Fall is right around the corner and school has started once again. Although it is hard to believe that the summer has gone by so quickly, it’s time for all of us and our little ones to get back into the Fall routine! Here are some tips on how to get adjusted safely and in a healthy way:

Transitioning away from the late nights of summer to a more reasonable bedtime can be difficult; however, it’s been shown that sleep is critical to both the healing of the body and allowing the brain to focus. Get your kiddos to bed on time – it is beneficial for everyone’s peace and well-being!

According to the National Institute of Health, your immune system depends on sleep to stay healthy and to fight common infections. Now we know it takes more than just an apple a day to keep the doctor away, it takes SLEEP, too!

Eating healthy, well-balanced meals is important for the growth and development of your children. Also, try not to skip meals yourself, and you will lead a good example for your child.

Not enough time in the morning? Try making a smoothie the night before and have it ready to go in jars in the fridge. You can use Greek yogurt (protein), add spinach (they will never know), and frozen fruit. No extra sugar needed… Yum!

Hydration is key when participating in sports, and also while healing from an injury. In order to make sure your child is getting enough water throughout the day, always send a water bottle with them to practice or to school.

Be careful not to give your kids too many sport drinks; they have a ton of added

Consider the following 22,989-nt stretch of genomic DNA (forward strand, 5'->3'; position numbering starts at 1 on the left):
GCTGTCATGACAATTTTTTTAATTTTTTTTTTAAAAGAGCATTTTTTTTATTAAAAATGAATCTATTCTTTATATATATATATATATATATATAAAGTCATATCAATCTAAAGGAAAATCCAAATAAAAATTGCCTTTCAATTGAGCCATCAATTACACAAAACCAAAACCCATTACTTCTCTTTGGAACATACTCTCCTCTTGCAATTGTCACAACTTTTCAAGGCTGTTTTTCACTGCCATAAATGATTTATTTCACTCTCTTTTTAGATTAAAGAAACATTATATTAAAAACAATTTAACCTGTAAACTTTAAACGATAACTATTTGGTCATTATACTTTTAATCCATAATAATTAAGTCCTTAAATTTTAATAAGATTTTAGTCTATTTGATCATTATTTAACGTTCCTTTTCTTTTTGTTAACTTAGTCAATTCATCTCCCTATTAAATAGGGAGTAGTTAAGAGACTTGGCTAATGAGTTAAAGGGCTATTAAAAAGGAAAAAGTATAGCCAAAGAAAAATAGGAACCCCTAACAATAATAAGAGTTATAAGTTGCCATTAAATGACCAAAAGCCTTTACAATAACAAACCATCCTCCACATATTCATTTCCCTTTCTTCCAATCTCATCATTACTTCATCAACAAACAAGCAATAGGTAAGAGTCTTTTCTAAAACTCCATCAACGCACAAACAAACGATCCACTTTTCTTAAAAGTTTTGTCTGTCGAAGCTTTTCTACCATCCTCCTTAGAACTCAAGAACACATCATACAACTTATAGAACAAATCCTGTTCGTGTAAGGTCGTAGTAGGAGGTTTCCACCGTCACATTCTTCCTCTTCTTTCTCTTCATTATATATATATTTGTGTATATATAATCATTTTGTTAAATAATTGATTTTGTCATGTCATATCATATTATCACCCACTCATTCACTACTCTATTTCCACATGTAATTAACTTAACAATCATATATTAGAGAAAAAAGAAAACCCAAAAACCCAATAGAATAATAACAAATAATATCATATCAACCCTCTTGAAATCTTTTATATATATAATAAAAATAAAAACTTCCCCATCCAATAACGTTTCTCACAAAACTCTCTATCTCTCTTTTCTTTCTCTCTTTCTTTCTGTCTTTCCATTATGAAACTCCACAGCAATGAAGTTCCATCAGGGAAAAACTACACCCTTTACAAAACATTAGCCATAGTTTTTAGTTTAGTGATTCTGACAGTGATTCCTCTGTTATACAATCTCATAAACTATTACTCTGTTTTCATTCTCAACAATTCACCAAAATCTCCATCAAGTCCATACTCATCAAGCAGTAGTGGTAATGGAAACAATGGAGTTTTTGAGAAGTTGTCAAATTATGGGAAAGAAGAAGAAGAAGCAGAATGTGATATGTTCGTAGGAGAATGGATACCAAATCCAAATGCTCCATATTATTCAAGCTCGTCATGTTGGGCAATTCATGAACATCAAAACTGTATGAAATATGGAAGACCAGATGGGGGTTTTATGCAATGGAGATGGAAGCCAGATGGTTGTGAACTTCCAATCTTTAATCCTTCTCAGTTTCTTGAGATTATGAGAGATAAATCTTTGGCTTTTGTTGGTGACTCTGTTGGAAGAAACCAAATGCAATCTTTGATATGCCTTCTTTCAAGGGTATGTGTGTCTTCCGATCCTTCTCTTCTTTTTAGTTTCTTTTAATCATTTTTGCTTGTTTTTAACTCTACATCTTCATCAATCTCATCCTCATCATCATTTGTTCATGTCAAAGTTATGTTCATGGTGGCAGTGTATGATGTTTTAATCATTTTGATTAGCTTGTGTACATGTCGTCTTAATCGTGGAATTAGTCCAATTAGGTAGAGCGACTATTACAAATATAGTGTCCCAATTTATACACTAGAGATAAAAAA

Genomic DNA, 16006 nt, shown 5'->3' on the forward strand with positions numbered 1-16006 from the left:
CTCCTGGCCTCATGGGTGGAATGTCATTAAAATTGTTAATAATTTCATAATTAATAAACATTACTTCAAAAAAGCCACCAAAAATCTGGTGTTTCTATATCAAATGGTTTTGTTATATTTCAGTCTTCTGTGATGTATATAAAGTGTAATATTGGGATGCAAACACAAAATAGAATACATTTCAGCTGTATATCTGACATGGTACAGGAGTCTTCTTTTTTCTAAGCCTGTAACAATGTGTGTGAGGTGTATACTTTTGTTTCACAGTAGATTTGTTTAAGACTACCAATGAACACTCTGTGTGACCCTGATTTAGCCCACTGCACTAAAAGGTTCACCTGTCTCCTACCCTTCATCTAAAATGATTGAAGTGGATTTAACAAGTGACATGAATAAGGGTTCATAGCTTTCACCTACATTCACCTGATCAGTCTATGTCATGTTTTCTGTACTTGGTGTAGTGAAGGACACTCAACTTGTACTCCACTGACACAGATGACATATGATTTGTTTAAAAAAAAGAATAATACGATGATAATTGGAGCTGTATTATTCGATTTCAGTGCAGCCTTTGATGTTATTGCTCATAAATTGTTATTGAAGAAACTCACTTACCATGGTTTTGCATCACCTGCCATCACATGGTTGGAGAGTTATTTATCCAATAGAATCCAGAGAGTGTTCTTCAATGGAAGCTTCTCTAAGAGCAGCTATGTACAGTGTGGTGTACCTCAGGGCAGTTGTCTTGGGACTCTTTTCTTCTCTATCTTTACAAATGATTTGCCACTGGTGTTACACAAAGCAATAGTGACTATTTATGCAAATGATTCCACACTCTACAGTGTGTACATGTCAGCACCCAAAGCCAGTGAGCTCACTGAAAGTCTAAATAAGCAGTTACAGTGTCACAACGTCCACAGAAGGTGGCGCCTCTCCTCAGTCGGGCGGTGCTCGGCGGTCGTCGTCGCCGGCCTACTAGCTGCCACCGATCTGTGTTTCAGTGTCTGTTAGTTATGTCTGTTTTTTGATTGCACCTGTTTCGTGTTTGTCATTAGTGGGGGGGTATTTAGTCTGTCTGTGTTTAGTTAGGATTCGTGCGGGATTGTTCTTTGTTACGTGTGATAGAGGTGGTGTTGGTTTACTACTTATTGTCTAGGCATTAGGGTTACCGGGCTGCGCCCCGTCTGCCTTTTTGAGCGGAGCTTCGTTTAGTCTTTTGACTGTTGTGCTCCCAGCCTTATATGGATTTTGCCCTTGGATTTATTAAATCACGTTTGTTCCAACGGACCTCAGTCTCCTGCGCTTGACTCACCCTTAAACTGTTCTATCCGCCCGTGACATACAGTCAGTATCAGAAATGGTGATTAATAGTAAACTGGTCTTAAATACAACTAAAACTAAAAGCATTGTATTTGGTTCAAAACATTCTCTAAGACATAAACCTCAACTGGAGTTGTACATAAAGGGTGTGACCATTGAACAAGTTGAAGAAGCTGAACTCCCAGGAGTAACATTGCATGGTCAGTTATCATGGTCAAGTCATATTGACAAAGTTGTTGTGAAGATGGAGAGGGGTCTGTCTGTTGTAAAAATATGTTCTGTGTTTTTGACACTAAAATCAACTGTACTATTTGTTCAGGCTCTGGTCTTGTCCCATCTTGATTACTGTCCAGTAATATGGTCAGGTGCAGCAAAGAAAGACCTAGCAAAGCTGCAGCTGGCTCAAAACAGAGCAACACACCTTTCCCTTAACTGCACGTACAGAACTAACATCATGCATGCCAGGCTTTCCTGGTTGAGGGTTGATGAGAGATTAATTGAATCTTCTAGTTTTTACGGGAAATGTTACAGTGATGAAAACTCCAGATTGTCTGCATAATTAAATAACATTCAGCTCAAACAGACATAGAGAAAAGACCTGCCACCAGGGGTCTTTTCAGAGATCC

sugar. For example, Gatorade has 14g of sugar in an 8oz serving. Sport drinks like these should not be substitutions for water.

Dynamic Warm-Ups
Static stretching is when you hold a muscle in a non­-moving stretched position for any length of time. It is fine for after practice or games, but you want to do dynamic stretching beforehand.

Dynamic warm­-ups include putting a muscle through a stretched position while in motion. It helps you to engage muscles you will be using in your sport, improves range of motion, and improves muscle performance and body awareness. Here are a couple of examples for your child to try when getting back into sports:

  • Tin Soldier Stretch: This stretch primarily targets your hamstrings. You lift your opposite arm to leg in a marching position, while the knee is straight, with toes pointing up to the ceiling.
  • Butt Kicks: This stretch primarily targets your quadriceps. You start with an exaggerated jogging motion with your heel trying to kick your bottom.

We should all strive to keep our kids healthy and ready for learning, whether they are in the classroom or on the field.

Megan and Diane